From the above described results, it can be seen that when the blend ratio of the staple fibers (A) to the staple fibers (B) is in the proper range, the original bulkiness is high, the compressibility is satisfactorily high, the compression stress is moderately low (not so low that the resiliency is lost) and the instant elastic recovery is relatively low, so that the samples can be laid away in a compact form, and upon reuse, the beat back property is excellent, so that the original bulkiness can be recovered. In addition, the synergistic effect of the blend of both the fibers can be found in the original bulkiness, the total recovered bulkiness and the total recovery.

From the initial compression hardness results it has been found that the higher the soft touch and the higher the blend ratio of the staple fibers (B), the more excellent the drape property is and the better the fitness to the body is.

EXAMPLE 6

Staple fibers (A) consisting of composite hollow fibers obtained by conjugate-spinning polyethylene terephthalate having a relative viscosity (ηrel) of 1.37 and polyethylene terephthalate having a relative viscosity (ηrel) of 1.25 in a ratio of 1:1 in a side-by-side arrangement and having a hollow ratio of 15.7%, a fineness of 6 deniers, a curliness of 22.3% and a fiber length of 65 mm and polyester staple fibers (B) having a fineness of 1.3 deniers, a curliness of 7.0% and a fiber length of 38 mm were blended in a ratio of A/B of 60/40 (parts by weight) to prepare a wadding material. The obtained wadding material was covered with a cover cloth of polyester woven fabric and various properties were determined with respect to this sample. The original bulkiness was 55.2 mm, the initial compression hardness was 6.4 g/cm2, the compression stress was 39.5 g/cm2, the compressibility was 83%, the elastic recovery was 69%, the beat back amount was 22.3 mm, the total recovered bulkiness was 54.6 mm and the total recovery was 99%.

Claims (17)

What is claimed is:
1. A wadding material having high bulkiness, high compressibility, excellent recovery of bulkiness following compression, light weight and high warmth-retaining ability consisting essentially of a blend of (1) 80% to 20% by weight of staple fibers (A) having a monofilament fineness in the range of from 4 to 10 deniers and having a curliness of from not less than 15% up to about 30%; (2) 20% to 80% by weight of staple fibers (B) made of a synthetic polymer and having a monofilament fineness in the range of from 0.7 to 4 deniers and lower than the fineness of said staple fibers (A), said staple fibers (B) having a curliness of less than 15%, in which the curliness of said staple fibers (A) and (B) is equal to (B-A)/B×100%, wherein A is the fiber length under a load of 2 mg/denier and B is the fiber length under a load of 50 mg/denier.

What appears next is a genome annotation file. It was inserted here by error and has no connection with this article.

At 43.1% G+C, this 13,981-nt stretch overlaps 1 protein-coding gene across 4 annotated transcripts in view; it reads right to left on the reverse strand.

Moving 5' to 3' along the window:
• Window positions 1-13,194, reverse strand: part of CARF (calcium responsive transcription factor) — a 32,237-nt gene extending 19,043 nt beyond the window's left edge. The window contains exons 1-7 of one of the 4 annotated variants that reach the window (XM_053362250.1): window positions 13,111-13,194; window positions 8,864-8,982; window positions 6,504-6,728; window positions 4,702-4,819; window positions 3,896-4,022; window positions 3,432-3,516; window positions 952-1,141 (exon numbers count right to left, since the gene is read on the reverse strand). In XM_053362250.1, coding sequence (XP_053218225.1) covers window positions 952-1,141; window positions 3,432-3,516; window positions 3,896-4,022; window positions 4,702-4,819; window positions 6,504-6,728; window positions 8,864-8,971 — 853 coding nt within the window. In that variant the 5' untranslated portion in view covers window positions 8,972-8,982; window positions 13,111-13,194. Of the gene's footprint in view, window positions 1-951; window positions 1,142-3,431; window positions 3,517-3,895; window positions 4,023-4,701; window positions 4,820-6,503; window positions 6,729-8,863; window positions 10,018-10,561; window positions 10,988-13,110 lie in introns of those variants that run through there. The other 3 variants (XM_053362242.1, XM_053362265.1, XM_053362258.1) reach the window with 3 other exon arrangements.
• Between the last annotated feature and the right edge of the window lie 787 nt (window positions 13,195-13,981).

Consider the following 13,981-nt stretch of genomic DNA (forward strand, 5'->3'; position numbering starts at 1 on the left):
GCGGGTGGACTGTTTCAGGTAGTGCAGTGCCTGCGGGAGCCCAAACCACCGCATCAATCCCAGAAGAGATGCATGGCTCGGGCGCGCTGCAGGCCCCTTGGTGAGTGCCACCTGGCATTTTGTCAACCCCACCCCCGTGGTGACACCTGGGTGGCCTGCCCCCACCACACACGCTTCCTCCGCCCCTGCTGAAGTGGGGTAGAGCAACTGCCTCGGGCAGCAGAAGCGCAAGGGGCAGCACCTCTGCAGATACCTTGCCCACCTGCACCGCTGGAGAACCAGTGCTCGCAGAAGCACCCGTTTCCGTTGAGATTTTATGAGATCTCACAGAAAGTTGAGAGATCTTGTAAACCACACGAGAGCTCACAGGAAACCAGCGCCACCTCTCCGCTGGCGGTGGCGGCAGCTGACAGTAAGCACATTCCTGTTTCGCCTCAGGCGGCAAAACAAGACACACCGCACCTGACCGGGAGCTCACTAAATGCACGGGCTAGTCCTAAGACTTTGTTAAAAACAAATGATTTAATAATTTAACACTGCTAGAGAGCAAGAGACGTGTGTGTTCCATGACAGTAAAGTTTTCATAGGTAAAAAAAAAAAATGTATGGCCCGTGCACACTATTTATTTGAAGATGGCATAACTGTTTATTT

2. A wadding material as claimed in claim 1, wherein the monofilament fineness of said staple fibers (A) is 4-7 deniers, and the curliness of said staple fibers (A) is not less than 18%.
3. A wadding material as claimed in claim 1 or claim 2, wherein the fiber length of said staple fibers (A) is 20-120 mm.
4. A wadding material as claimed in claim 1, wherein said staple fibers (A) are synthetic fibers of polyamides, polyesters, polyethylene or polypropylene.
5. A wadding material as claimed in claim 1, claim 2 or claim 4, wherein the monofilament fineness of said staple fibers (B) is 1-3 deniers.
6. A wadding material as claimed in claim 1, claim 2 or claim 4, wherein the curliness of said staple fibers (B) is less than 10%.
7. A wadding material as claimed in claim 1, claim 2 or claim 4, wherein the fiber length of said staple fibers (B) is 20-200 mm.
8. A wadding material as claimed in claim 1, claim 2 or claim 4, wherein said staple fibers (B) are synthetic fibers of polyamides, polyesters, polyethylene or polypropylene.
9. A wadding material as claimed in claim 1, consisting essentially of a blend of 80-30% by weight of said staple fibers (A) and 20-70% by weight of said staple fibers (B).
10. A wadding material as claimed in claim 1, wherein one or both of said staple fibers (A) and said staple fibers (B) are polyester fibers.
11. A wadding material as claimed in claim 1, wherein one or both of said staple fibers (A) and said staple fibers (B) has a static friction coefficient between fibers of less than 0.20.
12. A wadding material according to claim 1, wherein said staple fibers (A) are composite hollow fibers having a hollow space percentage of 5 to 30%.
13. A wadding material as claimed in claim 1, wherein the fiber lengths of said staple fibers (A) are in the range of 50 to 76 mm, and the fiber lengths of said staple fibers (B) are in the range of 30 to 48 mm.
14. A wadding material as claimed in claim 1, consisting of 70-30% by weight of said staple fibers (A) and 30-70% by weight of said staple fibers (B).
15. A wadding material as claimed in claim 1, wherein the curliness of said staple fibers (B) is in the range of 4.7% to 6.8%.